The ‘Flying-Geese’ Theory of Tandem Growth and Regional Agglomeration
Chapter 6: The Asian Model for Latin America? A Tale of Two Regions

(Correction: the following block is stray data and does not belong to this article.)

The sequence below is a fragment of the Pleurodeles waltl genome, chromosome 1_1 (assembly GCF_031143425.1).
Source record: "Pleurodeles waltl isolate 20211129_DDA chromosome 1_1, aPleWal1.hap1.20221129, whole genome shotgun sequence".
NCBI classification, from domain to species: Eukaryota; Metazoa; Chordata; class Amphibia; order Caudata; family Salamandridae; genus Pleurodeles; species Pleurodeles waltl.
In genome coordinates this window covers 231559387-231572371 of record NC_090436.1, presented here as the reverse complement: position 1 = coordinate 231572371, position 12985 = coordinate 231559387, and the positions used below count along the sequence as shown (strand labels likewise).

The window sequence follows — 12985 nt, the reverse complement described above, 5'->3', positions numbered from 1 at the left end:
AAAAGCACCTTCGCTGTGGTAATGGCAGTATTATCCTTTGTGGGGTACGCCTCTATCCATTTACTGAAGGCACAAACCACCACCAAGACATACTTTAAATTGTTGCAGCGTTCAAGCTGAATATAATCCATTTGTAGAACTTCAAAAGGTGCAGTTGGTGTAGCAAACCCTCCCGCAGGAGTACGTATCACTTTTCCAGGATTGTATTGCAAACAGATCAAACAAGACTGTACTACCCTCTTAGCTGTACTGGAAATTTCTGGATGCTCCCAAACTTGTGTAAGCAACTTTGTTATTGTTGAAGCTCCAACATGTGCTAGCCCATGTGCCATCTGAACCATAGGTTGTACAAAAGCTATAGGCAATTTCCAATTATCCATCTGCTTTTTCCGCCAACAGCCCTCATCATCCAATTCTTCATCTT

LATIN AMERICAN DRAMA This chapter discusses the relevance of the Asian experiences for other developing regions by choosing Latin America as an example for comparative analysis. Latin American countries were once strongly influenced by Asia’s successful catch-up growth and quickly followed suit by adopting outward-oriented development policies in the late 1980s. Yet they have not really succeeded in sparking regional growth as vibrantly as their Asian counterparts. Chile, which opened up for trade in the late 1970s (much earlier than any others in the region), is clearly an exception in this chronicle. Yet its catch-up growth and industrial transformation have not been quite as stellar as its Asian brethren in the same period, say, South Korea’s or Taiwan’s. The most recent sudden spurt of Panama’s small economy is another outlier that registered a growth rate of 11 percent in 2007 (comparable to China’s), but the country is beset by sharp income inequality, corruption, and widespread poverty (among as much as 40 percent of the population).1 So is the Dominican Republic despite its relatively fast growth in the 1990s. Also, the same thing can be said about the region’s two largest economies, Mexico and Brazil, though they have no doubt made significant progress by their own past standards in economic development. True, Brazil’s $1.3 trillion economy is currently buoyed up by the commodity boom and is fast growing at an annual rate of 5 to 6 percent, which is, nevertheless, a mediocre rate by Asian standards. Furthermore, Latin America as...
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